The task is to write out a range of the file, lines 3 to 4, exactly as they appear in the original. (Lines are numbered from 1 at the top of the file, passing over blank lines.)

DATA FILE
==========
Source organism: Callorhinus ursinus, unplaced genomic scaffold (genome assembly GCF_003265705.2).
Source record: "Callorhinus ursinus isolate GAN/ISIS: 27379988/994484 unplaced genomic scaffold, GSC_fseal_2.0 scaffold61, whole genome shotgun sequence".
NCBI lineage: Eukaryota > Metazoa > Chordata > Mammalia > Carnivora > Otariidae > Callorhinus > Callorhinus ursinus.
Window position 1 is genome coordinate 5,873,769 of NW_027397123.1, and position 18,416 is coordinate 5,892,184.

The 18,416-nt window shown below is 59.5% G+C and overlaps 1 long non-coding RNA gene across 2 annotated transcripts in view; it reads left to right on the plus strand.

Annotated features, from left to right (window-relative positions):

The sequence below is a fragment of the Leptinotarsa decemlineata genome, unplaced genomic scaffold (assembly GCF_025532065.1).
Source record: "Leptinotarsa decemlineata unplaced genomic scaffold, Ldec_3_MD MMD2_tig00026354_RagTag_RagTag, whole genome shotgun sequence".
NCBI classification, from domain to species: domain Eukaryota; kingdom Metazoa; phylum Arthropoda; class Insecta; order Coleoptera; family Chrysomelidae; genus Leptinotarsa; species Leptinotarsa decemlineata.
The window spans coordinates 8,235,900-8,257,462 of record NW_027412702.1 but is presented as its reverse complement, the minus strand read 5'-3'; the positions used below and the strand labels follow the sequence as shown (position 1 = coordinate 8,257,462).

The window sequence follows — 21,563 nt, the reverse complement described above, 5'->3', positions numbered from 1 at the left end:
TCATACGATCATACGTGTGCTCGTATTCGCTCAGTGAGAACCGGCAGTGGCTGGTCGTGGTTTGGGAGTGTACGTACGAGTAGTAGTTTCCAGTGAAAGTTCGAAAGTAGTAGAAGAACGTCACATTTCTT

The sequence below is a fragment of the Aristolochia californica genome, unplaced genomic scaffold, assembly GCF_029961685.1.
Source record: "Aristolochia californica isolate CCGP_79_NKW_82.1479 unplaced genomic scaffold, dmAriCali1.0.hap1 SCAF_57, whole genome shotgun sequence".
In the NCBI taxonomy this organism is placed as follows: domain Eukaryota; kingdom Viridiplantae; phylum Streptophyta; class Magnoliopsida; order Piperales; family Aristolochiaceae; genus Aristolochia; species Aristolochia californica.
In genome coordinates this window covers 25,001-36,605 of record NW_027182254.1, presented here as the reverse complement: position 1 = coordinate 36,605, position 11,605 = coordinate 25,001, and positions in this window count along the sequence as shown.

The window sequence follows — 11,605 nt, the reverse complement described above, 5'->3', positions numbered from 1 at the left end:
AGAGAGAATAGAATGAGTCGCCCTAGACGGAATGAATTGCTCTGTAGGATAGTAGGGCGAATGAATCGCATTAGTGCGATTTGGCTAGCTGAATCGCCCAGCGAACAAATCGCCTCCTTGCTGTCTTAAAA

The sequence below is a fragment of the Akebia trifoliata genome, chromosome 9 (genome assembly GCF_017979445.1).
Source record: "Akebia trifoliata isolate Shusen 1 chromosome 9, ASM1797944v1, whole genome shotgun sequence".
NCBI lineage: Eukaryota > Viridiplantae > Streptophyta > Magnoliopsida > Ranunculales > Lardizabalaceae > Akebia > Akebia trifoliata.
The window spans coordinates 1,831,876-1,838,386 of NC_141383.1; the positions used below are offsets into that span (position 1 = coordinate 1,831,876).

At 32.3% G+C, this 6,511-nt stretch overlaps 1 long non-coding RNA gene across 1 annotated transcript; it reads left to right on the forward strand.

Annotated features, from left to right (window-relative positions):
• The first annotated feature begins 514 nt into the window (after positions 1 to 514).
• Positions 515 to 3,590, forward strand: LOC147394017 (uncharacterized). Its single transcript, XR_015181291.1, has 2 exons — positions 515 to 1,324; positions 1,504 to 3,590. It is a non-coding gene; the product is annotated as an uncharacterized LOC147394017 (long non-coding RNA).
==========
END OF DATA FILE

NCBI lineage: Eukaryota > Metazoa > Chordata > Mammalia > Carnivora > Otariidae > Callorhinus > Callorhinus ursinus.
Window position 1 is genome coordinate 5,873,769 of NW_027397123.1, and position 18,416 is coordinate 5,892,184.